Heatherwood and Wexham Park Hospitals Foundation Trust
Short staffing and culture concerns exposed at Wexham Park
An unannounced inspection at Wexham Park Hospital in Slough found evidence of inadequate care, regular short staffing on “almost all wards”, and a culture where “staff did not always feel they could raise concerns”.
The Care Quality Commission has told Heatherwood and Wexham Park Hospitals Foundation Trust, which runs the hospital, to make urgent improvements, after inspectors concluded it was more focused on “responding to… targets” than “ensuring that overall patient experiences were positive”.
Findings from the CQC’s visit to the trust in October were published today. It discovered poor standards of cleanliness and inadequate infection control, evidence of poor record keeping, and that “people’s privacy and dignity was not always respected”.
Of the nine standards checked during the inspection, the trust was judged to have failed all except one – management of medicines.
The regulator raised concerns over leadership and care delivery in Wards 7, 4 and the Acute Medical Unit, where inspectors saw a number of occasions where the quality of care given to patients was below standard.
Inspectors also heard complaints from patients about the quality of nursing care and poor communication, which had resulted in people’s privacy and dignity not always being respected.
Despite a previous warning from the CQC about staffing levels and on-going recruitment efforts by the trust, almost all the wards inspected were found to be regularly short staffed.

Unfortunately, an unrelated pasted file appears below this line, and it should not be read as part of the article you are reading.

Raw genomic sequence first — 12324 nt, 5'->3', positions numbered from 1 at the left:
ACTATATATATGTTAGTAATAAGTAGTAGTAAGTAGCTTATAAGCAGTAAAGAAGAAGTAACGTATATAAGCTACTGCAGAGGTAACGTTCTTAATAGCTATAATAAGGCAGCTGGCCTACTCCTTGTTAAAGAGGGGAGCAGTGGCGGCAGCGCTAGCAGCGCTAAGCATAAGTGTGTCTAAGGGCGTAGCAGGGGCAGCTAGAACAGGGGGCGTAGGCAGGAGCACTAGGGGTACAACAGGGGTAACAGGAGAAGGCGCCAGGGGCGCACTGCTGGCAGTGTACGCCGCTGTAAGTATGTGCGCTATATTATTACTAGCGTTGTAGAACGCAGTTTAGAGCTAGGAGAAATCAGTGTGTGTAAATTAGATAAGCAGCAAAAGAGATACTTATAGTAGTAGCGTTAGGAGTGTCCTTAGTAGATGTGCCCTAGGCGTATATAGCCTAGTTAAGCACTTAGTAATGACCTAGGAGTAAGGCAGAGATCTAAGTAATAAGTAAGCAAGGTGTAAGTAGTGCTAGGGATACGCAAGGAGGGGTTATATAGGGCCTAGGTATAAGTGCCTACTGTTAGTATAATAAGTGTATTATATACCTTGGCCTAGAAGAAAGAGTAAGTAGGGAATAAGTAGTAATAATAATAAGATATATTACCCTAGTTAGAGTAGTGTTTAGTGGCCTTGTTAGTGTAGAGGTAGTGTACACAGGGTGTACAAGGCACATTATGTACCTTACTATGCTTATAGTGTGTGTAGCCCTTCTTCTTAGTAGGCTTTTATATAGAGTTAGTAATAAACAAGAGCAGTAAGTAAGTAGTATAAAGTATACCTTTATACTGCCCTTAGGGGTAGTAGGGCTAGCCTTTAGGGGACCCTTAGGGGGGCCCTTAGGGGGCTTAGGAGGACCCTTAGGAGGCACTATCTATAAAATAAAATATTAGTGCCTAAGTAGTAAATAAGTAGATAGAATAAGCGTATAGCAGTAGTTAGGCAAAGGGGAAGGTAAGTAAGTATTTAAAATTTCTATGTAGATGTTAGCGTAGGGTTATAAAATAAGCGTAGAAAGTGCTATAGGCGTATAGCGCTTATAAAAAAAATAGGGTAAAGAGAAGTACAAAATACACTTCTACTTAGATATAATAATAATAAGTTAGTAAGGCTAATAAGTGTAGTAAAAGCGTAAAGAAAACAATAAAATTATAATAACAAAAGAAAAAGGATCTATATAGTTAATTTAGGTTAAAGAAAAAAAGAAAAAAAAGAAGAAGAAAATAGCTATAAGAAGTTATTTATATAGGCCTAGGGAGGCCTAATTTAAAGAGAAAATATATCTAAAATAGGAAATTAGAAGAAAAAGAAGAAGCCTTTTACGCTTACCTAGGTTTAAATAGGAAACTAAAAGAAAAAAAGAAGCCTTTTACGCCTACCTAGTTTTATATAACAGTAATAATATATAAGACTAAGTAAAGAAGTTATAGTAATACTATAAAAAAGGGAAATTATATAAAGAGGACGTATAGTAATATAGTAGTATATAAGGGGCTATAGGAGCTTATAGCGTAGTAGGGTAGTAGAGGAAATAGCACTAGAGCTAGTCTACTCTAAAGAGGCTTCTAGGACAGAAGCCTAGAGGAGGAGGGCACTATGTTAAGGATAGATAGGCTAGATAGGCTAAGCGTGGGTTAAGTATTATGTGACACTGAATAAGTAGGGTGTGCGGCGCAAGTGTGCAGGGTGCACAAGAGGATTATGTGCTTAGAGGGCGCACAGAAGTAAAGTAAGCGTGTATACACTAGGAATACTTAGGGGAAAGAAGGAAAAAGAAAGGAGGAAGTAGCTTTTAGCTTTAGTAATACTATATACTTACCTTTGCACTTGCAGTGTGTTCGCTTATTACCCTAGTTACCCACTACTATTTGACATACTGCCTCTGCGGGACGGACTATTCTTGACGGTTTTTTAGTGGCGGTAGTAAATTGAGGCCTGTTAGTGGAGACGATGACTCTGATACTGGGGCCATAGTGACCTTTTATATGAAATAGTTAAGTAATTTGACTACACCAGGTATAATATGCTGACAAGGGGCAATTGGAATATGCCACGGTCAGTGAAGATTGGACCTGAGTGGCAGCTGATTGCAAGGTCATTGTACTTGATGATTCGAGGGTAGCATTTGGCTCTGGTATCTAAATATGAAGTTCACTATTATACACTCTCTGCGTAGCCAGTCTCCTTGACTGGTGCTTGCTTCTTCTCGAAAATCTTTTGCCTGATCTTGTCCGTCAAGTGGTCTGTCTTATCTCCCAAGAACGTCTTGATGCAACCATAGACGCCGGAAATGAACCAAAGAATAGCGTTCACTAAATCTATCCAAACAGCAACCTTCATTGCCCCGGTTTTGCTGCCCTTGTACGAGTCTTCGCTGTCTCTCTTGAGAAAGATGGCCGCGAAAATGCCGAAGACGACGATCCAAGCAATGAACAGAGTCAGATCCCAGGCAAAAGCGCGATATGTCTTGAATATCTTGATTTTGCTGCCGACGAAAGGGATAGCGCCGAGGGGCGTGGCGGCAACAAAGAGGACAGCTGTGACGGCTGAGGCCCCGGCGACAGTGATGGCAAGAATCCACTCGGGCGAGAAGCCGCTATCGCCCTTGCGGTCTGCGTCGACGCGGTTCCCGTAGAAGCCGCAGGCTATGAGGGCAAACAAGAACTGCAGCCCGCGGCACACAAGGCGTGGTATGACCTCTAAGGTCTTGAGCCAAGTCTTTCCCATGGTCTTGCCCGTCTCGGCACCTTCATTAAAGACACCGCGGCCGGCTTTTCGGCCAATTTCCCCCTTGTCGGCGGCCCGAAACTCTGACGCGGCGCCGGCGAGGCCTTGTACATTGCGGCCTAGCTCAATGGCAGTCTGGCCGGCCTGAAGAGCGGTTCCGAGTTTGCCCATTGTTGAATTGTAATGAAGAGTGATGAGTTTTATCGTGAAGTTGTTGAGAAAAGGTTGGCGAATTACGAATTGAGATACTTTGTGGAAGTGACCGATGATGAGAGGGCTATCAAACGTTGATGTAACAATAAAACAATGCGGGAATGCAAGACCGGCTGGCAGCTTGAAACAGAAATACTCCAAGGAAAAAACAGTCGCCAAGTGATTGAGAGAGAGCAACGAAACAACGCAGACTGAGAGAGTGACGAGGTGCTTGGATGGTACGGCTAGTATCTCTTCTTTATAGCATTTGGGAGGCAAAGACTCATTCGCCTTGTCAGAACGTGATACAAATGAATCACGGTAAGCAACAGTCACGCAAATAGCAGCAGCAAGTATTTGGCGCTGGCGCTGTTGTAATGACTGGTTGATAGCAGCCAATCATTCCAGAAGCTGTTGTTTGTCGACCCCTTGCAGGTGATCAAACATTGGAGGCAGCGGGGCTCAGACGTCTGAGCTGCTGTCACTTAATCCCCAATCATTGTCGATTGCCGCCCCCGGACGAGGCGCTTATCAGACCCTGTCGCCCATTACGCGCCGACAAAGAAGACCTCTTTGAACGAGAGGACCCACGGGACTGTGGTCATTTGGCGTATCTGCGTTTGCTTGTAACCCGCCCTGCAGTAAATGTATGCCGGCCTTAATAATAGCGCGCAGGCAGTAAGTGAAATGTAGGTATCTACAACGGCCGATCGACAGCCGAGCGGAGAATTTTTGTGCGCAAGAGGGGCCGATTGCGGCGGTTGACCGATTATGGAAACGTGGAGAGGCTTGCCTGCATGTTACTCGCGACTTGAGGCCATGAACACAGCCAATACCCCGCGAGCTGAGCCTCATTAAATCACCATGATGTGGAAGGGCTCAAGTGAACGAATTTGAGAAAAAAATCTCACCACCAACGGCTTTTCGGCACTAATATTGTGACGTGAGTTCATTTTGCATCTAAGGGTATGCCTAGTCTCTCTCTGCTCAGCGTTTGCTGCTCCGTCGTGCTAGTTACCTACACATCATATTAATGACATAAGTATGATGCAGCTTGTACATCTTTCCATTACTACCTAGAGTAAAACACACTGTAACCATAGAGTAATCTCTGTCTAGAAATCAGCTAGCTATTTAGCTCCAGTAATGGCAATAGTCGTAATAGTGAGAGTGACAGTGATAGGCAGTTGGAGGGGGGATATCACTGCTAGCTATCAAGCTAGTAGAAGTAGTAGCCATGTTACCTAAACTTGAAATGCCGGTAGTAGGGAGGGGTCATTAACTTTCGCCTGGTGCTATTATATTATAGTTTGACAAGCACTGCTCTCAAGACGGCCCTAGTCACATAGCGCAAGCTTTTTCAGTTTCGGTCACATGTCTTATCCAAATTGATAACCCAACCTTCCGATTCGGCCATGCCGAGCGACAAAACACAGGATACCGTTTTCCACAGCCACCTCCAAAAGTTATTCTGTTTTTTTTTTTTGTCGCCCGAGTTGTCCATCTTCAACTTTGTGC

In addition, staff did not always feel they could raise concerns or make suggestions, the CQC said, and number of staff expressed concerns about bullying and harassment from managers. In some cases, staff raised concerns with inspectors but were reluctant to be named for fear of reprisals.
CQC regional director Adrian Hughes said: “We found there was a clear emphasis on responding to national and local clinical targets but less emphasis on ensuring that overall patient experiences were positive.”
Mr Hughes added that the regulator would monitor the trust’s improvement actions “closely”, and that it would return to inspect the trust on 11 February.
It is not the first time the CQC has raised concerns and issued warning notices to the trust, which provides services to a population of 450,000 across Ascot, Bracknell, Maidenhead, Slough, south Buckinghamshire and Windsor.
Following an inspection last May, the CQC released an equally damning report which identified quality and management failings and similar problems with staffing levels and patient dignity.
Responding to today’s report, the trust said it was taking a “two-pronged approach of extra training… and improved performance management to ensure all our staff deliver acceptable care”.
It said it had invested over £2m in new staff in the last 12 months and would “continue to actively recruit and use temporary staff where necessary”.
The trust added: “We are disappointed that we have not made as much improvement as the CQC believed we should have in five months. We are committed to making sustainable change and will continue to work hard to drive the improvements we all want to see.”
Following the CQC’s latest warning notices, its fellow regulator Monitor announced a package of regulatory measures to try to help the trust improve.
These include appointment of an improvement director to hold management to account against their action plan, and provision of external expertise to support the trust.
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8 January 2014